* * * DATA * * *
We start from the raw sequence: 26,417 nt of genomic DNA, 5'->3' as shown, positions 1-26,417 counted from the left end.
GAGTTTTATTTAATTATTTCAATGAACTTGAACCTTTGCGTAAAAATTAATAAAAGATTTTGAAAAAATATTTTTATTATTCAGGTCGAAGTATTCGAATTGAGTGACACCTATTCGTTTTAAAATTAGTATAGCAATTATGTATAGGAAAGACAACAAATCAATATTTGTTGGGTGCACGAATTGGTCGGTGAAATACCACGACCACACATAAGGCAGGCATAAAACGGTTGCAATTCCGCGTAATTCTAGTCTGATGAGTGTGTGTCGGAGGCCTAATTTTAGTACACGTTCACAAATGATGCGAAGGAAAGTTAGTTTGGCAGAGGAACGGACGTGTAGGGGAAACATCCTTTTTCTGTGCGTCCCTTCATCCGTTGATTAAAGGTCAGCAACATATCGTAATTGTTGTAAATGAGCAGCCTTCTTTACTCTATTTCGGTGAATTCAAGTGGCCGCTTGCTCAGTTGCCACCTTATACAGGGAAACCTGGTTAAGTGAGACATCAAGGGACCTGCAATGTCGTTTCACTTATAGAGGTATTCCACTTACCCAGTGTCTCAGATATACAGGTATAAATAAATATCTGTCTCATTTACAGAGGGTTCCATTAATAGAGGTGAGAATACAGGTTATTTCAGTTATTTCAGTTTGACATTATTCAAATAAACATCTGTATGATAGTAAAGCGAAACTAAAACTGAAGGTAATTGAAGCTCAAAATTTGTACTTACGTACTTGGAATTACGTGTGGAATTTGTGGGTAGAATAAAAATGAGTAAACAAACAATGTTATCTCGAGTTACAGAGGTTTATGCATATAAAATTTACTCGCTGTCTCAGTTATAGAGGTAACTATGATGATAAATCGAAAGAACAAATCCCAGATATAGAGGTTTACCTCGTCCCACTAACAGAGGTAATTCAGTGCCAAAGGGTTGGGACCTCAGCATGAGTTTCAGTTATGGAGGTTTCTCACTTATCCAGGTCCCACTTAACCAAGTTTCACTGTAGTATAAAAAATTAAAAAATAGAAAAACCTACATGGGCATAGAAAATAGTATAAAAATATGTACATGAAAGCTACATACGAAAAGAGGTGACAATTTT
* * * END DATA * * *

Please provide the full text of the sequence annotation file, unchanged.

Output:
We start from the raw sequence: 26,417 nt of genomic DNA, 5'->3' as shown, positions 1-26,417 counted from the left end.
GAGTTTTATTTAATTATTTCAATGAACTTGAACCTTTGCGTAAAAATTAATAAAAGATTTTGAAAAAATATTTTTATTATTCAGGTCGAAGTATTCGAATTGAGTGACACCTATTCGTTTTAAAATTAGTATAGCAATTATGTATAGGAAAGACAACAAATCAATATTTGTTGGGTGCACGAATTGGTCGGTGAAATACCACGACCACACATAAGGCAGGCATAAAACGGTTGCAATTCCGCGTAATTCTAGTCTGATGAGTGTGTGTCGGAGGCCTAATTTTAGTACACGTTCACAAATGATGCGAAGGAAAGTTAGTTTGGCAGAGGAACGGACGTGTAGGGGAAACATCCTTTTTCTGTGCGTCCCTTCATCCGTTGATTAAAGGTCAGCAACATATCGTAATTGTTGTAAATGAGCAGCCTTCTTTACTCTATTTCGGTGAATTCAAGTGGCCGCTTGCTCAGTTGCCACCTTATACAGGGAAACCTGGTTAAGTGAGACATCAAGGGACCTGCAATGTCGTTTCACTTATAGAGGTATTCCACTTACCCAGTGTCTCAGATATACAGGTATAAATAAATATCTGTCTCATTTACAGAGGGTTCCATTAATAGAGGTGAGAATACAGGTTATTTCAGTTATTTCAGTTTGACATTATTCAAATAAACATCTGTATGATAGTAAAGCGAAACTAAAACTGAAGGTAATTGAAGCTCAAAATTTGTACTTACGTACTTGGAATTACGTGTGGAATTTGTGGGTAGAATAAAAATGAGTAAACAAACAATGTTATCTCGAGTTACAGAGGTTTATGCATATAAAATTTACTCGCTGTCTCAGTTATAGAGGTAACTATGATGATAAATCGAAAGAACAAATCCCAGATATAGAGGTTTACCTCGTCCCACTAACAGAGGTAATTCAGTGCCAAAGGGTTGGGACCTCAGCATGAGTTTCAGTTATGGAGGTTTCTCACTTATCCAGGTCCCACTTAACCAAGTTTCACTGTAGTATAAAAAATTAAAAAATAGAAAAACCTACATGGGCATAGAAAATAGTATAAAAATATGTACATGAAAGCTACATACGAAAAGAGGTGACAATTTT